Atlanta Real Estate Rebounds in 2010 But Prices Remain 26% Off 2007 Highs
Posted by Dac Carver of Beacham & Company — May 24, 2010
In the first quarter of 2010, Atlanta single family home sales rebounded from 10-year lows established last year but the local housing market remains challenged by changes to appraisal guidelines, a lack of sales comps for non-distressed properties, and the negative equity situations in which many homeowners find themselves.
Metro Atlanta home sales were up 7% in the first quarter of 2010 from the same quarter a year ago, while sales among the Beacham Bellwethers, an index of metro Atlanta’s 10 most affluent communities, were up 43%. Bellwether neighborhoods such as Buckhead, which was up 41% in the first quarter, were among the last to feel the effects of the housing market crash and are recovering faster than the rest of the market. Other Beacham Bellwether areas where sales have bounced back by 40 percent or more in the first quarter are Alpharetta, Dunwoody, Sandy Springs, and Vinings.
Single family home prices in metro Atlanta were up 6% in the first quarter, but are still down 26% from 2007. Prices in the Beacham Bellwether index were up just 1%, but home prices in the Bellwether areas never dropped as much from 2007 peaks (-15% for the Bellwethers vs. -26% for metro Atlanta). The weakness in prices continues to be driven by short sales and foreclosures, which, by most estimates, represent a third of all homes currently sold.
The implementation of new government regulations on how appraisals can be conducted has also hampered the real estate market of late. The new guidelines, part of the Home Valuation Code of Conduct (HVCC) implemented by the federal government last year, require appraisers to be randomly chosen and prevent home buyers, lenders, and real estate practitioners from being involved in the selection process. The unintended consequences of the new guidelines are wide variations in appraised values because appraisers are being assigned appraisals in areas of Atlanta that are unfamiliar to them.
Appraisals have also become more open to interpretation due to a lack of sales and the elevated level of distressed sales, which are not representative of market value. Contract prices that are higher (in some cases much higher) than the appraised value are becoming more common. In fact, current appraisal conditions are virtually the opposite of the conditions that existed prior to the implementation of the HVCC when an appraiser could virtually substantiate any contract price.
Lenders’ aversion to reasonable risk is another factor affecting appraisals right now. Recently, an independent appraiser valued a Buckhead home at $3.2 million but when the appraisal was reviewed by the lender’s underwriting department, the value was reduced to $2.8 million. The lender’s underwriting department threw out all of the independent appraiser’s sales comps.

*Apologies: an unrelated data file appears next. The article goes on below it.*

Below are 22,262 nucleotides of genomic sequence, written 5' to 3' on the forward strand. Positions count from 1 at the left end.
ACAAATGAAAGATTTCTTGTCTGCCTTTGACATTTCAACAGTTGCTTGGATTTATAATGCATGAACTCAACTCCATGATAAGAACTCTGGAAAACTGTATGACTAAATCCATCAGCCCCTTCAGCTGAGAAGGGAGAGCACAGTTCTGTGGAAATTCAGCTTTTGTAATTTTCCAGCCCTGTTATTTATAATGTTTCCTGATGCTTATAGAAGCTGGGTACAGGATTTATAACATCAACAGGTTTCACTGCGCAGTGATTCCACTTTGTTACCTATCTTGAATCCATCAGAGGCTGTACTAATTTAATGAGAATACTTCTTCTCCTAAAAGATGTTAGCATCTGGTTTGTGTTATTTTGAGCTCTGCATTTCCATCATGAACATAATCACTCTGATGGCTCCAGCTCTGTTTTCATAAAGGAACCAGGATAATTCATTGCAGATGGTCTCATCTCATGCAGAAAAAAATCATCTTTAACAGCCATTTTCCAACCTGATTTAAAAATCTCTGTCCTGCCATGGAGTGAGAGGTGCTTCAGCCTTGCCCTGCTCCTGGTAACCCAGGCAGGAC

In addition to appraisals, another obstacle to a more robust recovery is negative equity. Most homeowners who bought in the last five years are underwater in value today, but some sellers want to list their home at a price they could have gotten at the height of the market. The problem of overpricing is evident when looking at the difference between average sales prices and original list prices. Three years ago, homes were selling for 95 percent of the original list price. Today they are selling for 83 percent of the original list price.
Many sellers argue in support of a higher list price because they think buyers will make a low offer. By listing high, the seller theoretically has more room to negotiate. The problem with that strategy is that sellers eliminate many buyers who might otherwise make an offer if the list price was closer to their price range.
The danger in overpricing right now is that June, July and August are the biggest closing months of the year and many national housing analysts including Case-Shiller warn that the second half of 2010 could bring another dip in home prices. They point to a continuing increase in foreclosures, which are accelerating more rapidly at the high-end of the housing market. Foreclosure website RealtyTrac recently reported a 121 percent year-over-year increase in foreclosure filings of homes valued at $1 million or more. Additionally, the 90-day delinquency rate on home loans worth more than $1 million hit a high in February of 13.3 percent, higher than the overall rate of 8.6 percent, according to real estate data firm First American Core Logic.
With this in mind, we have encouraged our sellers to be aggressive with pricing now as their best chance to sell for the highest price is in the next few months.